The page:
Based on the last year data, concentrations of key gases in the atmosphere that are driving up global temperatures reached a new high in 2017.
According to agency responsible of recording these statistics, there is no significant change in rising trend of the greenhouse gas level.
As per their annual greenhouse gas bulletin, the World Meteorological Organization (WMO) says there is no sign of reversal in this rising trend.
Carbon dioxide levels reached 405 parts per million (ppm) in 2017, a level not seen in 3-5 million years.
Researchers also note the resurgence of a banned gas called CFC-11.
Concentrations differ from emissions in that they represent what remains in the atmosphere after some of the gases are absorbed by the seas, land and trees.
Since 1990 the warming impact of these long lived gases on the climate has increased by 41%.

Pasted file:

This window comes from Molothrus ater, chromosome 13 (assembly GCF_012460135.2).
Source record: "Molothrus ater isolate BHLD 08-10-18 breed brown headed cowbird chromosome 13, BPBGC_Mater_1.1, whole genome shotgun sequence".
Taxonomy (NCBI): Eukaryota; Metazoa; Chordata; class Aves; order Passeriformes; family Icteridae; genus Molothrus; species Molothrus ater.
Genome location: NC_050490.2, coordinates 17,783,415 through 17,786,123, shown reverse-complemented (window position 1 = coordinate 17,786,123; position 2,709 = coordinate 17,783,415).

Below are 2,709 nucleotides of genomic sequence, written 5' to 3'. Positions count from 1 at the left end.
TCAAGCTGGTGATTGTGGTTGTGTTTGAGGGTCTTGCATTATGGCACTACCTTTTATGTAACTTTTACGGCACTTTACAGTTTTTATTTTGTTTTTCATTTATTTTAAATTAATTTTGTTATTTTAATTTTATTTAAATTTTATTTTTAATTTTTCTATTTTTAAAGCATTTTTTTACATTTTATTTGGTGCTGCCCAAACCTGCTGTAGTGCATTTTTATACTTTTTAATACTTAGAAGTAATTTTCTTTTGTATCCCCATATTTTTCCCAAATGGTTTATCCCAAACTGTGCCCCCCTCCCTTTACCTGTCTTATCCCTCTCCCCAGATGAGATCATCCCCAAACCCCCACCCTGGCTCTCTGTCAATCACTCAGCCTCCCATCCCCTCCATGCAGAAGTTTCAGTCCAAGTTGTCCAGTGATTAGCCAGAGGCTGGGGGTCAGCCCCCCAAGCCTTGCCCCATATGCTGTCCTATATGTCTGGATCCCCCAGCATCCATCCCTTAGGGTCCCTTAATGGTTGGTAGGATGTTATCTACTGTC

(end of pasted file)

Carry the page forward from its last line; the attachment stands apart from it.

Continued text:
Furthermore, 2017 continues the rise in concentrations of CO2 which are now 46% greater than the levels in the atmosphere before the industrial revolution.
The increase from 2016 to 2017 was smaller than the rise from 2015 to 2016, but is close to the average growth rate seen over the last decade.
The scientists at the WMO believe that the amount of CO2 in the atmosphere right now hasn’t been seen in a long, long time.
“The last time the Earth experienced a comparable concentration of CO2 was 3-5 million years ago, when the temperature was 2-3C warmer and sea level was 10-20 metres higher than now,” said WMO Secretary-General Petteri Taalas.